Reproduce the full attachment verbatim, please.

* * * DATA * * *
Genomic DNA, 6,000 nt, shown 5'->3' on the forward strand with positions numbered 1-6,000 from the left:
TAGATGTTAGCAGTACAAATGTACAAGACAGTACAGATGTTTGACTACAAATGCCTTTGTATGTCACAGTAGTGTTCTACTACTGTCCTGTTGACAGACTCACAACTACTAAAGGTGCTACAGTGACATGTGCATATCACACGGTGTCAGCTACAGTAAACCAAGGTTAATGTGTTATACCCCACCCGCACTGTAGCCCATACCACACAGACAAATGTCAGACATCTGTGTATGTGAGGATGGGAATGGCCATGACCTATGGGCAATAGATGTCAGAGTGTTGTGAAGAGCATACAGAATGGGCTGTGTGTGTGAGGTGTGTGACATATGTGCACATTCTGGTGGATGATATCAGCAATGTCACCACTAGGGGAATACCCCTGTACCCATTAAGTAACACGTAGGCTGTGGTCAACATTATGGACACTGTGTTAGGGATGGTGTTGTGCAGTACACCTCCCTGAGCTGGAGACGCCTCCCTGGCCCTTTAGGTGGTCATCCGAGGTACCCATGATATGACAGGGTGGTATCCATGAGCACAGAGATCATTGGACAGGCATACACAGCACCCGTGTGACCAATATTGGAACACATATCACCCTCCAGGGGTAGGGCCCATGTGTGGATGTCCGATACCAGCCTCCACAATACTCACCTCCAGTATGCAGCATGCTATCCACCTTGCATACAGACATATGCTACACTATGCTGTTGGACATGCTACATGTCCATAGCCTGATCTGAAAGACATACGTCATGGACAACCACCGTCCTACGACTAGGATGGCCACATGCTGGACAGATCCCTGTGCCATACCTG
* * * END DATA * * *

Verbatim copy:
Genomic DNA, 6,000 nt, shown 5'->3' on the forward strand with positions numbered 1-6,000 from the left:
TAGATGTTAGCAGTACAAATGTACAAGACAGTACAGATGTTTGACTACAAATGCCTTTGTATGTCACAGTAGTGTTCTACTACTGTCCTGTTGACAGACTCACAACTACTAAAGGTGCTACAGTGACATGTGCATATCACACGGTGTCAGCTACAGTAAACCAAGGTTAATGTGTTATACCCCACCCGCACTGTAGCCCATACCACACAGACAAATGTCAGACATCTGTGTATGTGAGGATGGGAATGGCCATGACCTATGGGCAATAGATGTCAGAGTGTTGTGAAGAGCATACAGAATGGGCTGTGTGTGTGAGGTGTGTGACATATGTGCACATTCTGGTGGATGATATCAGCAATGTCACCACTAGGGGAATACCCCTGTACCCATTAAGTAACACGTAGGCTGTGGTCAACATTATGGACACTGTGTTAGGGATGGTGTTGTGCAGTACACCTCCCTGAGCTGGAGACGCCTCCCTGGCCCTTTAGGTGGTCATCCGAGGTACCCATGATATGACAGGGTGGTATCCATGAGCACAGAGATCATTGGACAGGCATACACAGCACCCGTGTGACCAATATTGGAACACATATCACCCTCCAGGGGTAGGGCCCATGTGTGGATGTCCGATACCAGCCTCCACAATACTCACCTCCAGTATGCAGCATGCTATCCACCTTGCATACAGACATATGCTACACTATGCTGTTGGACATGCTACATGTCCATAGCCTGATCTGAAAGACATACGTCATGGACAACCACCGTCCTACGACTAGGATGGCCACATGCTGGACAGATCCCTGTGCCATACCTG